It doesn’t matter if you are planning a week-long retreat or simply a weekend getaway, vacations can be an overwhelming task for co-parents. Making sure to pack all the requisite items including entertainment for the journey itself all while making sure you have all the details worked out is exhausting. Fortunately, the end game makes it all worth it. The lifelong memories with your children make all the stress a small price to pay for the invaluable experience.
Factoring in post-divorce considerations can make things even more mentally and emotionally taxing. Some of the most lasting and important childhood memories are made during these family vacations. Now that these no longer include both parties the other parent could feel left out of these crucial memory-making experiences.
Keeping kids connected with co-parent during vacation and sharing the experience with the other parents is a huge challenge but an important one to navigate. Here are three tips for facilitating closing the gap between the other parent and the kids on these vacations.
One must consider it is not just the other, non-traveling parent that is hurt by not being present in these important moments. It is also hard on the kids to not have both parents to share the memories and experiences with. Making provisions for and out-right encouraging the children to contact the other parent goes a long way to ease this burden.
Try not to settle for simply allowing contact. Rather share daily highlights and help to reinforce the family bonds are still strong even after the separation. Encourage purchasing souvenirs, sending postcards, or taking pictures to send to the other parent. This will let your child know that you want them to stay connected and share these important moments with both parents, even if one is not in person.
Don’t leave communication entirely up to the kids either. They may be too absorbed at the moment and enjoying it too much to consider sharing it later. Also, they may be worried about the feelings of the vacationing parent too much to discuss wanting to share with the non-vacationing parent.
Regardless of the reason, the vacationing parent is responsible for making sure these important events are properly captured. The pictures and videos already being taken while on vacation is a great start and already being done, but don’t stop there. Take notes on your phone or journal any funny, sweet, stand-out moments and other daily highlights. Another option is to simply ask children some questions about the day’s events and note their reply. You could ask things such as their favorite part of the day, what they learned, what are they most anticipating for tomorrow’s activities. These are a great start and great information to share with the non-traveling parent.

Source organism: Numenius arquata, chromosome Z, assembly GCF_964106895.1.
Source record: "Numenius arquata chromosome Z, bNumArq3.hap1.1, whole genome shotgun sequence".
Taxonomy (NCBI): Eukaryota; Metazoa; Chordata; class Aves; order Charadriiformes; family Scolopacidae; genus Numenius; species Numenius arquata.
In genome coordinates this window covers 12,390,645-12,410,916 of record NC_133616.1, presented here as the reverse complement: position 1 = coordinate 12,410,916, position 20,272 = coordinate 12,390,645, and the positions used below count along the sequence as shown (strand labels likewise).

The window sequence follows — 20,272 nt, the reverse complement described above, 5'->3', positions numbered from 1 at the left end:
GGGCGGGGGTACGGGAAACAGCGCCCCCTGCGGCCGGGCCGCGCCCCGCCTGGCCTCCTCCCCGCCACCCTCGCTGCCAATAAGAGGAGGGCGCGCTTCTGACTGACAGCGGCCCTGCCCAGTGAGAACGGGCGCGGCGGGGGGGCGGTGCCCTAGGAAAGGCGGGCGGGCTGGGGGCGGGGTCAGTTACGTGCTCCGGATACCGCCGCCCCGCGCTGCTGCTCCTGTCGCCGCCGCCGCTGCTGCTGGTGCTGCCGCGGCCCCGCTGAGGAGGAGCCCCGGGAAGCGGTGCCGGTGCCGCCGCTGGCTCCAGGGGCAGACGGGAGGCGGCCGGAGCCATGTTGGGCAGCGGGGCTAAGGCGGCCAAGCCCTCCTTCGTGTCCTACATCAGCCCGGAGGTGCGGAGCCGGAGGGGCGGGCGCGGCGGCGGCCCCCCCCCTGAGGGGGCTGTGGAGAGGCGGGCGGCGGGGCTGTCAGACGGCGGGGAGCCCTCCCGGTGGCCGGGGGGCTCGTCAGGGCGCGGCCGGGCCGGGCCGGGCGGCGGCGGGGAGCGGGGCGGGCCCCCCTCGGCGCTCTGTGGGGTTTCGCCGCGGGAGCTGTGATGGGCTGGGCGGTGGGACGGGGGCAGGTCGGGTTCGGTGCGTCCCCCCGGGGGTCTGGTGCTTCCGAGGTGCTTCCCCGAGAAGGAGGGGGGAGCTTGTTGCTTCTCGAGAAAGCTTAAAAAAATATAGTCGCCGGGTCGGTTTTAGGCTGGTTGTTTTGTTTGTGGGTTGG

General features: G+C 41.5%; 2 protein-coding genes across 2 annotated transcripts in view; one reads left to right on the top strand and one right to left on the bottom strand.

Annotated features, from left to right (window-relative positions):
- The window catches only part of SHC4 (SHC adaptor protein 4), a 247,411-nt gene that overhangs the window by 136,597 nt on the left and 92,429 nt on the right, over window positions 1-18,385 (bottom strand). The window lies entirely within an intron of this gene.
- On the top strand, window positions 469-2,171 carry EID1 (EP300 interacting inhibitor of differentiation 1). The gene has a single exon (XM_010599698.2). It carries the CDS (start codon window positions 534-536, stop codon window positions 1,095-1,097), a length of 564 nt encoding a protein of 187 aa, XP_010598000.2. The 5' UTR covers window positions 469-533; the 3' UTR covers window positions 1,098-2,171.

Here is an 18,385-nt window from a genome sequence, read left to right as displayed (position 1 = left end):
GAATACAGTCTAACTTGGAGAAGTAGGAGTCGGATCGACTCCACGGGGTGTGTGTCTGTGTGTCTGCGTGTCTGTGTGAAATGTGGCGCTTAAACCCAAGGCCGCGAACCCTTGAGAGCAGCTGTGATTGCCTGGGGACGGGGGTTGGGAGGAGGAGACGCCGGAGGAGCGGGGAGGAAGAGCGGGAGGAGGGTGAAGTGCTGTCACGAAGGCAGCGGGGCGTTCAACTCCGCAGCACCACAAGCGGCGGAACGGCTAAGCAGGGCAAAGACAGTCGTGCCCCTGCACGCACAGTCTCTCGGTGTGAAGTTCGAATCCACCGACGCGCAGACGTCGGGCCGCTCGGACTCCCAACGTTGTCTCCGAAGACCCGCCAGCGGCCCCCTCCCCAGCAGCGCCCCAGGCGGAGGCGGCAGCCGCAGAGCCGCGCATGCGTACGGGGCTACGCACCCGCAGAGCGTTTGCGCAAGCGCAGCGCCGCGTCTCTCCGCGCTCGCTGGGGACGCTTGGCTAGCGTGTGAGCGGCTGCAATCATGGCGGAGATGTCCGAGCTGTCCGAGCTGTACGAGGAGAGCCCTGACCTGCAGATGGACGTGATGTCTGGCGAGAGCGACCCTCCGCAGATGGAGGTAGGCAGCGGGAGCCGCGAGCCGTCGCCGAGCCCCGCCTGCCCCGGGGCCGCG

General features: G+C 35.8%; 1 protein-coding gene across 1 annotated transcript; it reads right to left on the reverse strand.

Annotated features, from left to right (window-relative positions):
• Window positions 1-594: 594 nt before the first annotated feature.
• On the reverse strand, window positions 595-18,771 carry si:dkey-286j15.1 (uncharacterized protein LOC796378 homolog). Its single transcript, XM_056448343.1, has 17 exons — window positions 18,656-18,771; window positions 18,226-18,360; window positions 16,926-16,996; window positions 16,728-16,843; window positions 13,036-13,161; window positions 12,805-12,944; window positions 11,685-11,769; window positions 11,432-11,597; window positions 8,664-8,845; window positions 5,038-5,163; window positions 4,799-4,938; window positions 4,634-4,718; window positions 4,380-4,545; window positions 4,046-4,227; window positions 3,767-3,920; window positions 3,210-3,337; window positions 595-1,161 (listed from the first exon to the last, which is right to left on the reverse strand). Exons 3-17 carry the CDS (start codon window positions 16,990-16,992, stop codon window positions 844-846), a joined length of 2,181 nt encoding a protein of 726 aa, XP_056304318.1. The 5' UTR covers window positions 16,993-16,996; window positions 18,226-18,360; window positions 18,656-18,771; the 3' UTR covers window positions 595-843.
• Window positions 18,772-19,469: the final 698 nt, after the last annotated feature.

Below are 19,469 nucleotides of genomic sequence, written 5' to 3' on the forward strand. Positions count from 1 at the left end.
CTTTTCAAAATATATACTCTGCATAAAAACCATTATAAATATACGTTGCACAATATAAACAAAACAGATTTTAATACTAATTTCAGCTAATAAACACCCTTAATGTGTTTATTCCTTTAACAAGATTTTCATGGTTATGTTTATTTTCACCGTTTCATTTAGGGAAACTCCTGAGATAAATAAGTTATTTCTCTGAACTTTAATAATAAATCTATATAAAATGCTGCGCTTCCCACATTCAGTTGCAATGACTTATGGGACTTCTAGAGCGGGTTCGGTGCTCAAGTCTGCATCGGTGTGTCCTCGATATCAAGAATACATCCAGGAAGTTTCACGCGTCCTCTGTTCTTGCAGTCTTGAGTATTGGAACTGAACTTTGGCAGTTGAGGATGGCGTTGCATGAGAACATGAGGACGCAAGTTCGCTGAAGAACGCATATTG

Also, a simple internet search will turn up many fantastic apps that are perfect for chronicling your vacations. Great tools for sharing information with the other parent and providing memories to look back on later.
Co-parenting relationships are inherently flawed and not all parents will commit to extraneous efforts such as the ones delineated above. This can make it challenging to go through the extra effort when it feels like the effort is not returned. But it is imperative to keep in mind that these extra efforts are not just for the benefit of the non-traveling parent. The children benefit just as much, if not more, by going above and beyond to strengthen the family ties.
While the co-parent may be the furthest thing from your mind when planning a vacation, that's likely not the case for the children. Keeping kids connected with co-parent during vacation can strengthen the overall family bond by doing everything feasible to share the memories and experiences garnered on vacations, trips, and getaways.